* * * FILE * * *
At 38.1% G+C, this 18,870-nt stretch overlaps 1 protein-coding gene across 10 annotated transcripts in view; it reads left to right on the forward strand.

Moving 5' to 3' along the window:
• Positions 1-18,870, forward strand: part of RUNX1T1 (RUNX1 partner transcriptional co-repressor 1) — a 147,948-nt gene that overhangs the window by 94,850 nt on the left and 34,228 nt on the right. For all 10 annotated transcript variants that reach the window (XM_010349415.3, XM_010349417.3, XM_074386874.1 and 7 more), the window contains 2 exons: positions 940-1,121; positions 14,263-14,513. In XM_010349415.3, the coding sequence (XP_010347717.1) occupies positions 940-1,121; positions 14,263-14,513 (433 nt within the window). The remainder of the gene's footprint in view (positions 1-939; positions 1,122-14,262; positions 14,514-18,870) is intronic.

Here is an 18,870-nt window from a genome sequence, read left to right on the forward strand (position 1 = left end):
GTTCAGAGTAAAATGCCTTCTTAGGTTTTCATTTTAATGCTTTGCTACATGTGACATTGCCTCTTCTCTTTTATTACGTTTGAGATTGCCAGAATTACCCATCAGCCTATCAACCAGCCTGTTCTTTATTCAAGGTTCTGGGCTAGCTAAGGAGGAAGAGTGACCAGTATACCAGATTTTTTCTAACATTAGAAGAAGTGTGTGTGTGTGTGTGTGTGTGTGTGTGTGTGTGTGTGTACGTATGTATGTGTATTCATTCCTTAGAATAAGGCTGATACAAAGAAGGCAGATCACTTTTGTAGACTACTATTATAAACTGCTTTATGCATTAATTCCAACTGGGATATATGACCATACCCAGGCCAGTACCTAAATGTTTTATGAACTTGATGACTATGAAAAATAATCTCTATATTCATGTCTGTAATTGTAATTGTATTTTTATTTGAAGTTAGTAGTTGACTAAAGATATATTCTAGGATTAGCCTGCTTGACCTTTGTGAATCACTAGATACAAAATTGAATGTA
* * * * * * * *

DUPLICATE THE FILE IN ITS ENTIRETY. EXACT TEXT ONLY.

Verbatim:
At 38.1% G+C, this 18,870-nt stretch overlaps 1 protein-coding gene across 10 annotated transcripts in view; it reads left to right on the forward strand.

Moving 5' to 3' along the window:
• Positions 1-18,870, forward strand: part of RUNX1T1 (RUNX1 partner transcriptional co-repressor 1) — a 147,948-nt gene that overhangs the window by 94,850 nt on the left and 34,228 nt on the right. For all 10 annotated transcript variants that reach the window (XM_010349415.3, XM_010349417.3, XM_074386874.1 and 7 more), the window contains 2 exons: positions 940-1,121; positions 14,263-14,513. In XM_010349415.3, the coding sequence (XP_010347717.1) occupies positions 940-1,121; positions 14,263-14,513 (433 nt within the window). The remainder of the gene's footprint in view (positions 1-939; positions 1,122-14,262; positions 14,514-18,870) is intronic.

Here is an 18,870-nt window from a genome sequence, read left to right on the forward strand (position 1 = left end):
GTTCAGAGTAAAATGCCTTCTTAGGTTTTCATTTTAATGCTTTGCTACATGTGACATTGCCTCTTCTCTTTTATTACGTTTGAGATTGCCAGAATTACCCATCAGCCTATCAACCAGCCTGTTCTTTATTCAAGGTTCTGGGCTAGCTAAGGAGGAAGAGTGACCAGTATACCAGATTTTTTCTAACATTAGAAGAAGTGTGTGTGTGTGTGTGTGTGTGTGTGTGTGTGTGTGTGTACGTATGTATGTGTATTCATTCCTTAGAATAAGGCTGATACAAAGAAGGCAGATCACTTTTGTAGACTACTATTATAAACTGCTTTATGCATTAATTCCAACTGGGATATATGACCATACCCAGGCCAGTACCTAAATGTTTTATGAACTTGATGACTATGAAAAATAATCTCTATATTCATGTCTGTAATTGTAATTGTATTTTTATTTGAAGTTAGTAGTTGACTAAAGATATATTCTAGGATTAGCCTGCTTGACCTTTGTGAATCACTAGATACAAAATTGAATGTA